Clay Blakehills

After the World, Vol 1

Black House Comics (2009)

ISBN 9-780980-600650

Reviewed by Ross Murray, March 2010

Killable Hours is the first volume in Black House Comics’ After the World series of stories set in a zombified Australia.

Promoting itself as “All New Australian Pulp”, the After the World series draws on the American pulp magazines (1890s-1950s) and their predecessors the Penny Dreadfuls and Penny Bloods of the 1850s and 1860s which gave spawn to a many mythic characters such as Sweeney Todd: the Demon Barber of Fleet Street and Spring Heel’d Jack. These magazines contained stories peppered with violence, murder, crime, and supernatural visions meant to shock and disgust. They were cheap and expendable, much like the hordes of lawyers in Killable Hours.

As a law intern completing the final year of his degree, Terry has decided that law just isn’t his bag, baby. Luckily for him he won’t have to complete it because, as is happening a lot lately, the zombie apocalypse occurs without any explanation as to how it happened and why. Apocalypses just happen these days and, well, there you go… On the other hand, Terry is somewhat unlucky as a bunch of lawyers in the firm soon go from “bloodsuckers” to flesheaters after more than just his pound of flesh. Terry manages to survive the first onslaught and with fellow survivors Janelle and Neville, eventually have to fight their way out of the firm’s inner city high-rise building.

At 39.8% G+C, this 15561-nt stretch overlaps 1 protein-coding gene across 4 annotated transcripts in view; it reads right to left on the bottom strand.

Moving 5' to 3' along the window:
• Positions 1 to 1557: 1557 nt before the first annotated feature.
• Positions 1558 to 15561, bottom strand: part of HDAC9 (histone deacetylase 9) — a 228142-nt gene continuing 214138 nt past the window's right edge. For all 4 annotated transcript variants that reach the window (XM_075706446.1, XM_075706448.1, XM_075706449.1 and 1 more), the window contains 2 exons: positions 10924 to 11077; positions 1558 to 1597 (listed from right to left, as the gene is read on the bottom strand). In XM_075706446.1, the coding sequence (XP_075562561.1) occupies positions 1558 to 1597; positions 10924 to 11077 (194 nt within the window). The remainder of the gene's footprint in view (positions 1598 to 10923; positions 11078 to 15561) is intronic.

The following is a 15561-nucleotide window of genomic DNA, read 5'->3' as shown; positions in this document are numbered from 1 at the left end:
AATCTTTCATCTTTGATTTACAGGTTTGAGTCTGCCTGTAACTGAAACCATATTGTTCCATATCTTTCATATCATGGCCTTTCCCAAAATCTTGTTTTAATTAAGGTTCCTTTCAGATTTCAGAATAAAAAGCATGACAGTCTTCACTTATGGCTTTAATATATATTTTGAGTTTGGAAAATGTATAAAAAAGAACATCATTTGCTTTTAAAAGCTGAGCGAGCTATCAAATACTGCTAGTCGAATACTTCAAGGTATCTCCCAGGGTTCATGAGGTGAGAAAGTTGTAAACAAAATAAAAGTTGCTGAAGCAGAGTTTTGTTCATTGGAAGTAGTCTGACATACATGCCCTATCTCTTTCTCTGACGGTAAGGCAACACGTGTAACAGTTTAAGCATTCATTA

Blakehills keeps the core group of characters to a manageable three and doesn’t waste any time in plunging headlong into a cavalcade of ways to expire undead flesheating lawyers. It’s literally wall-to-wall gore in some scenes and action, action, action all the way.

The problem is it’s all a little familiar. There’s not a lot of originality in the story itself which basically amounts to Dawn of the Dead in a Melbourne office tower. And any thought of character development is quickly passed over in favour of extended gruesome action sequences. While the story is written solidly enough (though Blakehills sometimes suffers from ‘I-itis’ with sentence structure), and is heading in the right direction to elicit its pulp roots, I’m not sure whether it’s strong enough to have first-time readers coming back for further instalments. This of course remains to be seen and I’ll be happy to be proven wrong.

On a marketing note, when I put my hand up to review Killable Hours I actually thought it was a comic. It’s produced by Black House Comics, and has comic looking artwork for the cover. Not that it’s a big problem but labelling future editions as a pulp novella or novel may clarify things for the buyer who may not be familiar with the term “pulp” itself.

Hats off to Black House for getting this off the ground. They still sell westerns and war stories in this “digest” size format at newsagents so why not a series of connected zombie apocalypse stories? With most novels only coming in “house brick” size, something that can fit in a jacket pocket or trouser back pocket comes as a welcome relief. Killable Hours may well fill a hole when caught without something to read, when money is short (priced at five dollars), and pockets are small.

The second volume of the After the World series Gravesend is also available. For further information go to<